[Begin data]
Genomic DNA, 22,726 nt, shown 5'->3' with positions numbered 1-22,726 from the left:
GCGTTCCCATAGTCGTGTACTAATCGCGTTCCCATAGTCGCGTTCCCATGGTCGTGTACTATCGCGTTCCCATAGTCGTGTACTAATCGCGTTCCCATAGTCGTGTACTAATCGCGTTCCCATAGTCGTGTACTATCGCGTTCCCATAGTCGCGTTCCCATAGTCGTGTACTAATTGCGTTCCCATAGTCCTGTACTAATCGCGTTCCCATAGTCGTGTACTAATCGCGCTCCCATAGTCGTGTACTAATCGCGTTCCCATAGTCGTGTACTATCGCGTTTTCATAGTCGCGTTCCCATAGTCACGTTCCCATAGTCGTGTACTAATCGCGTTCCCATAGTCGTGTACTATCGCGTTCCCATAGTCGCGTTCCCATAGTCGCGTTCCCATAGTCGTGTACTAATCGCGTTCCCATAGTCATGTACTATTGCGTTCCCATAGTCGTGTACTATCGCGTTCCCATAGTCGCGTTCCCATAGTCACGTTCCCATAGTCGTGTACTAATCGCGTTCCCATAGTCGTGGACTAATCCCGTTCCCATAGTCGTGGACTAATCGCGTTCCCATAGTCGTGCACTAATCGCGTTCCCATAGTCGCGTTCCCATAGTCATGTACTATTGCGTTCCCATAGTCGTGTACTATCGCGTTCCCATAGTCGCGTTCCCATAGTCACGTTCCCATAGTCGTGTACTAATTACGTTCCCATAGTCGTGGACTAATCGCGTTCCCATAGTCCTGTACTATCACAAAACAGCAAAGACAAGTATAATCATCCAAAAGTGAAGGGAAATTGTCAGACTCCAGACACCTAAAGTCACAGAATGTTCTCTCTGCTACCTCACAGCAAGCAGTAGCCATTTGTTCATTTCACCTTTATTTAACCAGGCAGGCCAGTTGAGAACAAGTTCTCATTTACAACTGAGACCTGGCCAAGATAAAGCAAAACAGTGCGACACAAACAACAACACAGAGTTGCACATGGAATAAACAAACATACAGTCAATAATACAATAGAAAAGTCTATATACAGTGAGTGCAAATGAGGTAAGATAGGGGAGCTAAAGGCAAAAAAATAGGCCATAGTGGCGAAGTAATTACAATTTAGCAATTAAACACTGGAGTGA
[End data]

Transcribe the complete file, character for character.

Genomic DNA, 22,726 nt, shown 5'->3' with positions numbered 1-22,726 from the left:
GCGTTCCCATAGTCGTGTACTAATCGCGTTCCCATAGTCGCGTTCCCATGGTCGTGTACTATCGCGTTCCCATAGTCGTGTACTAATCGCGTTCCCATAGTCGTGTACTAATCGCGTTCCCATAGTCGTGTACTATCGCGTTCCCATAGTCGCGTTCCCATAGTCGTGTACTAATTGCGTTCCCATAGTCCTGTACTAATCGCGTTCCCATAGTCGTGTACTAATCGCGCTCCCATAGTCGTGTACTAATCGCGTTCCCATAGTCGTGTACTATCGCGTTTTCATAGTCGCGTTCCCATAGTCACGTTCCCATAGTCGTGTACTAATCGCGTTCCCATAGTCGTGTACTATCGCGTTCCCATAGTCGCGTTCCCATAGTCGCGTTCCCATAGTCGTGTACTAATCGCGTTCCCATAGTCATGTACTATTGCGTTCCCATAGTCGTGTACTATCGCGTTCCCATAGTCGCGTTCCCATAGTCACGTTCCCATAGTCGTGTACTAATCGCGTTCCCATAGTCGTGGACTAATCCCGTTCCCATAGTCGTGGACTAATCGCGTTCCCATAGTCGTGCACTAATCGCGTTCCCATAGTCGCGTTCCCATAGTCATGTACTATTGCGTTCCCATAGTCGTGTACTATCGCGTTCCCATAGTCGCGTTCCCATAGTCACGTTCCCATAGTCGTGTACTAATTACGTTCCCATAGTCGTGGACTAATCGCGTTCCCATAGTCCTGTACTATCACAAAACAGCAAAGACAAGTATAATCATCCAAAAGTGAAGGGAAATTGTCAGACTCCAGACACCTAAAGTCACAGAATGTTCTCTCTGCTACCTCACAGCAAGCAGTAGCCATTTGTTCATTTCACCTTTATTTAACCAGGCAGGCCAGTTGAGAACAAGTTCTCATTTACAACTGAGACCTGGCCAAGATAAAGCAAAACAGTGCGACACAAACAACAACACAGAGTTGCACATGGAATAAACAAACATACAGTCAATAATACAATAGAAAAGTCTATATACAGTGAGTGCAAATGAGGTAAGATAGGGGAGCTAAAGGCAAAAAAATAGGCCATAGTGGCGAAGTAATTACAATTTAGCAATTAAACACTGGAGTGA